And here we come to a marketing dilemma: I’m not sure who the intended audience is. I am thankfully, luckily, well-suited to read, understand, and enjoy Therafields. Yet… With its insistence on differentiating what Hindley-Smith practiced (Kleinian) from classical psychoanalysis, without necessarily providing a debriefer for the reader on what makes Kleinian psychoanalysis different from it, I cannot imagine the “average reader” walking away knowing what that all should mean. Perhaps that won’t matter if they are keen on digging into a prime slice of Toronto history – complete with addresses, one could conceivably operate a motor-tour of where Therafields took place.

It is, nonetheless, an insightful read and an invaluable chronicle of a peculiar social/cultural phenomenon. Therafields, by Grant Goodbrand (ISBN: 978-1-55022-976-9), is available (evidently) from a used bookstore near you, and also online.


On Elitism

There is a lot of anger these days being directed towards a group known as “the elites”. I’m not sure who they are. Sometimes I am part of them. Sometimes I’m not, but standing apart from a crowd, with their torches, storming toward the castle gates which protect “the elites”.

The elites are the rich.

The elites are liberals.

The elites are the well-educated.

The elites are neo-conservatives.

The elites are the well-connected and entitled.

I keep hearing this term: the elites. And when I step back I think of Pol Pot’s Khmer Rouge movement, and how they ultimately targeted people who wore glasses. And when I say targeted, I mean murdered.

When I hear, in that angry, spittle-on-the-microphone voice – elites – I think of the ease with which we can take a non-specific swath of individuals from various classes, ethnicities, and educational backgrounds, and clump them together almost by magic. And they suddenly become something standing in the way of common sense, progress, Providence. Those fucking elitists.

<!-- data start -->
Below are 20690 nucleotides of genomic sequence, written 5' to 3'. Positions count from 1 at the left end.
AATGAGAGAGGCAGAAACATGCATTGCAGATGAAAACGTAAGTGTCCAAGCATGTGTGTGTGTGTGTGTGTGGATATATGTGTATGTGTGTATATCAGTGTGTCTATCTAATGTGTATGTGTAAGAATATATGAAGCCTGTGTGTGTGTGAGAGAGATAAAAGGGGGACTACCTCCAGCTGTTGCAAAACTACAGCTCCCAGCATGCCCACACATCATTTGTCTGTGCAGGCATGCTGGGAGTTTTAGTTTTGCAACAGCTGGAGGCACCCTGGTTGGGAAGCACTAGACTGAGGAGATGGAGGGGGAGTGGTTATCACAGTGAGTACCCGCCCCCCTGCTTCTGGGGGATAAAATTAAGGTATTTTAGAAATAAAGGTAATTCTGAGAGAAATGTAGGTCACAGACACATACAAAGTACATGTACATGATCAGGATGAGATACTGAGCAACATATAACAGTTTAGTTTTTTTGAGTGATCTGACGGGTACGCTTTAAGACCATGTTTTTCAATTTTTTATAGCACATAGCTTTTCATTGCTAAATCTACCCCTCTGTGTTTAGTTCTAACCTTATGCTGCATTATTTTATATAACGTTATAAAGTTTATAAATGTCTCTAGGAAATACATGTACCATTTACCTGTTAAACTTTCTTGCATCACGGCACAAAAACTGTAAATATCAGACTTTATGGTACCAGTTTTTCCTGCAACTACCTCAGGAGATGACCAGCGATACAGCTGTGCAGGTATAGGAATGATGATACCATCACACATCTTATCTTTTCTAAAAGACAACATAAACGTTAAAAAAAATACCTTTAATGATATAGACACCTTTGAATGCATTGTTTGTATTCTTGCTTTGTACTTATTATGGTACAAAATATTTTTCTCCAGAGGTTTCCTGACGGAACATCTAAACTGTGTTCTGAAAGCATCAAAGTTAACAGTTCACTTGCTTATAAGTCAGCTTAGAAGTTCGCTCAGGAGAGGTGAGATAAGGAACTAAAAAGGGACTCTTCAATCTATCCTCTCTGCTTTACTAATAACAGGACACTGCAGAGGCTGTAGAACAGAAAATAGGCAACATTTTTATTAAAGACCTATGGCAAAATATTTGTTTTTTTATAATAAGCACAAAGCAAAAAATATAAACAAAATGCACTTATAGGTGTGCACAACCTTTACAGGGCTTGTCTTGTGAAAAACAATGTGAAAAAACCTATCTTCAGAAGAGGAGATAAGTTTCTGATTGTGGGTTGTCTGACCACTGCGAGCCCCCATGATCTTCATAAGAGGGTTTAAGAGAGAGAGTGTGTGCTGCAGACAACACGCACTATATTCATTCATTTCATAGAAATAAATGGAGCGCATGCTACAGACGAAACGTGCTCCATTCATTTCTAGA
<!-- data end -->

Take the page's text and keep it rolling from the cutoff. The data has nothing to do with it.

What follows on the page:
I can take everything that makes your life hard – the year-to-year complexities of living in a society with others – and compel you to believe that if it wasn’t for some small band of conniving intellectuals things would be better, simpler.

I can blame the elites.

Doris Lessing:

There is a certain social process that is known and very visible, but perhaps not acknowledged as much as it should be. It is that one where a new idea (or an old one in new form) is accepted by a minority, while the majority are shouting treason, rubbish, kook, Communist, capitalist, or whatever is the valued term of abuse in that society. The minority develop this idea, at first probably in secrecy, or semi-secrecy, and then more and more visibly, with more and more support until…guess what? This seditious, impossible, wrong-headed idea becomes what is known as “received opinion” and is loved and valued by the majority. Meanwhile, of course, a new idea, still seditious etc. and so forth, has been born somewhere else, and is being cultivated and worked out by a minority. Suppose we redefine the word elite, for our present purposes, to mean any group of people who for any reason are in the possession of ideas that put them ahead of the majority?